For left-handed reliever Chasen Shreve, the last few years have been a rollercoaster. After being drafted by the Atlanta Braves in the 11th round of the 2010 draft, Shreve made his debut in 2014, with a 0.73 ERA in 15 appearances out of the Braves' bullpen. He was promptly shipped to the Yankees for former standout prospect Manny Banuelos, and wasn't even considered to be the major part of the deal. Reliever David Carpenter was supposed to join Dellin Betances and Andrew Miller to form a bullpen that was comparable to the Royals.
Instead, Carpenter's effectiveness inexplicably fell off a cliff, while Shreve essentially did what Carpenter was supposed to do. From the start of the 2015 season to the end of August 2015, Shreve threw 52.1 innings in 49 appearances, with an ERA of 1.89. Behind a low 90's fastball and a lethal changeup with splitter-like movement, Shreve amassed just under 10 K/9 during the 2015 season.
After August, he appeared to implode out of nowhere. He made ten appearances, only tallying six innings with a 13.50 ERA. His sudden ineffectiveness carried into the 2016 season, as he had a 5.18 ERA in 33 innings over 37 appearances, also spending time in Triple-A Scranton. At 26 years of age, Shreve will need to regain his stuff quickly, or his time in the Bronx might be limited.
Even during his glory days of April to August 2015, Shreve's peripheral stats suggested that he was incapable of sustaining such an impressive level of dominance. During that time period, he had a 3.86 FIP, with over four BB/9. Specifically, he had a left-on-base percentage (LOB%) of 92.9%, which is well above the league average. The general belief is that stats like a pitcher's LOB% will regress back to the league average over a sufficient amount of innings.
Despite still generating a large amount of swinging strikes, Shreve's changeup has also come down to earth. In 2015, opposing hitters had a .464 OPS against his offspeed pitch, compared to a .752 OPS this season. As nasty as his changeup is, his woes seem to be concentrated around his fastball, which yielded a .906 OPS in 2016.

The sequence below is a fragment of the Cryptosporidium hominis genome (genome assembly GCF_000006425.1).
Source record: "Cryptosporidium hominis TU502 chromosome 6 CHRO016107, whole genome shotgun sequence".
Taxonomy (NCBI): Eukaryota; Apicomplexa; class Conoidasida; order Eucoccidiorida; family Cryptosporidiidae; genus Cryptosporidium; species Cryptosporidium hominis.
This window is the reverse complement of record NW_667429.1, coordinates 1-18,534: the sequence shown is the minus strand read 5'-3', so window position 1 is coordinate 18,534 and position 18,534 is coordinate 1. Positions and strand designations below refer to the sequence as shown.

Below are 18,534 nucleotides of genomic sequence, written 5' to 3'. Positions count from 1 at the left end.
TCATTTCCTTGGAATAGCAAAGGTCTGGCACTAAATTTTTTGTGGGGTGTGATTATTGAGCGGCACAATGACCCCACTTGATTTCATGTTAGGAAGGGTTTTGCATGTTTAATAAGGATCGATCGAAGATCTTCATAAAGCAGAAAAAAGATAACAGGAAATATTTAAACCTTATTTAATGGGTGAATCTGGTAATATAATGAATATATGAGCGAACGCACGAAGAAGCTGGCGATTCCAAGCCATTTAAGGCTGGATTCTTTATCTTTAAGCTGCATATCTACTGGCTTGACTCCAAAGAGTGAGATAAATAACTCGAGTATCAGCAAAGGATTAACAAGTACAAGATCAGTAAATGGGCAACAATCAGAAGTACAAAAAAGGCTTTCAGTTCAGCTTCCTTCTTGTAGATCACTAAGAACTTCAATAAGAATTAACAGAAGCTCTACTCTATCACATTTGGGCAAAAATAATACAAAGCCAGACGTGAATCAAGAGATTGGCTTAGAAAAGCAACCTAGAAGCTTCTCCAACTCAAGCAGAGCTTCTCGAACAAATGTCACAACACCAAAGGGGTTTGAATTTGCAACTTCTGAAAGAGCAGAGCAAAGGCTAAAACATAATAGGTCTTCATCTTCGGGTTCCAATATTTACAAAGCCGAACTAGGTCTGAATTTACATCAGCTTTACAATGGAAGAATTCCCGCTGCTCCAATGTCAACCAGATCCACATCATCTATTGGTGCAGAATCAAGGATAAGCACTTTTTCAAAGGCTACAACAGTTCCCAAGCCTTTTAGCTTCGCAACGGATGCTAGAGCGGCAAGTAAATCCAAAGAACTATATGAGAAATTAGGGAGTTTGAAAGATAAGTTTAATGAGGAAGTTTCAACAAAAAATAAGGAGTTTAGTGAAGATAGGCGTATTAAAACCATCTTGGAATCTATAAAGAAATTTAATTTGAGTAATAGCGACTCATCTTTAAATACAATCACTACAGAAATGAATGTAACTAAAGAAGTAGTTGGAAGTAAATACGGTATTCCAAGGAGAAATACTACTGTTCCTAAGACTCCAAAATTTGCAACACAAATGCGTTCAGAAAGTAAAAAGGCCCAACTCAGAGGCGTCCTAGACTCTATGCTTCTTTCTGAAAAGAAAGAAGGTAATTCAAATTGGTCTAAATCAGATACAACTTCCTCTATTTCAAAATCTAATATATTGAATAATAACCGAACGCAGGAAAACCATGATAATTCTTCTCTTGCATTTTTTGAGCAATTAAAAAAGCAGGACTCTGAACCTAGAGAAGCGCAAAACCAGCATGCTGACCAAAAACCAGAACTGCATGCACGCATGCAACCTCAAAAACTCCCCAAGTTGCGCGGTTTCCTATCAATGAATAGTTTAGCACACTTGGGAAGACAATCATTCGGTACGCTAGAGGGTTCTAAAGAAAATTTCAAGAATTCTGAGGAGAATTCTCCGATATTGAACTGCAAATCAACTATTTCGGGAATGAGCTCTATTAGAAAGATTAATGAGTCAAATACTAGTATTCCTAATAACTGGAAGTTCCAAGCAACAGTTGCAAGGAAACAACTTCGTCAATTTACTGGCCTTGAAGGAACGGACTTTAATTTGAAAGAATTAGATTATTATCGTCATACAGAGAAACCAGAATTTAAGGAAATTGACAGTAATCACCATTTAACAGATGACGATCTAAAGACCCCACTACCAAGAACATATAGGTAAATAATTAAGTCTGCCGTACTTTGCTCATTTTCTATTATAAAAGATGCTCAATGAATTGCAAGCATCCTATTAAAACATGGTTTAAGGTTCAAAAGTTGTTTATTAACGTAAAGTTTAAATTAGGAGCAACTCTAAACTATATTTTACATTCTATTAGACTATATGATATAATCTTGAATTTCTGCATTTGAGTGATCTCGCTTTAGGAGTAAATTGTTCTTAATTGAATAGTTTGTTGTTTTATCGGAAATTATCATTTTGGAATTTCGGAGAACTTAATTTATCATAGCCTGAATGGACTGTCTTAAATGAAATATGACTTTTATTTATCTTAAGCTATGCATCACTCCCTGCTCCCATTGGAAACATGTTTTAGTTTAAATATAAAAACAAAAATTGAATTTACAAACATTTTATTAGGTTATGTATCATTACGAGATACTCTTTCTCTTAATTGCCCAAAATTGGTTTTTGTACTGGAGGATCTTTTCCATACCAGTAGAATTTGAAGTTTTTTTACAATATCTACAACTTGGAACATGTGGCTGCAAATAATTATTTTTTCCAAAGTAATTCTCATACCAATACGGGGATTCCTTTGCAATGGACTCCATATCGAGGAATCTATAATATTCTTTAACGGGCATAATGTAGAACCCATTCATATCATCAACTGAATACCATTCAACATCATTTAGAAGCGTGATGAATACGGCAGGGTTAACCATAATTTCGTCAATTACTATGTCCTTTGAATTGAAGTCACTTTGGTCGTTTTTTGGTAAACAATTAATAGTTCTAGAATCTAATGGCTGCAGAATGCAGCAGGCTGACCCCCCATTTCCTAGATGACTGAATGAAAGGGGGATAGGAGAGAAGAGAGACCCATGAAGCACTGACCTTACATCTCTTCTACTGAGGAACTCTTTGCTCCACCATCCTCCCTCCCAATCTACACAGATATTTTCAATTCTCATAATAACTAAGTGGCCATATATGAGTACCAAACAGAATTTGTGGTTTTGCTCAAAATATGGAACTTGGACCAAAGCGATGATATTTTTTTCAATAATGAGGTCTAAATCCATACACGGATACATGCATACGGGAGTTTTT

In early 2015, Shreve would pound the bottom of the strike zone with his fastball. Here is how he located his fastball until the end of August 2015:
Since then, he has lost his command, leaving his fastball in the middle of the strike zone more often:
Spotting his fastball at the bottom of the strike zone may have complimented his changeup, which he tries to bury below the strike zone. Keeping everything in the same general vicinity must have gone a long way in generating deception and keeping hitters off balance. However, since September of last year, he hasn't been able to locate his fastball as effectively, and both of his most commonly used pitches have suffered. Whether the two are related is unclear, and his peripheral stats always suggested that he was more of a middle reliever anyway. After looking at his 2016 numbers, lowering the location of his fastball is definitely worth a try.
Data and charts are courtesy of FanGraphs.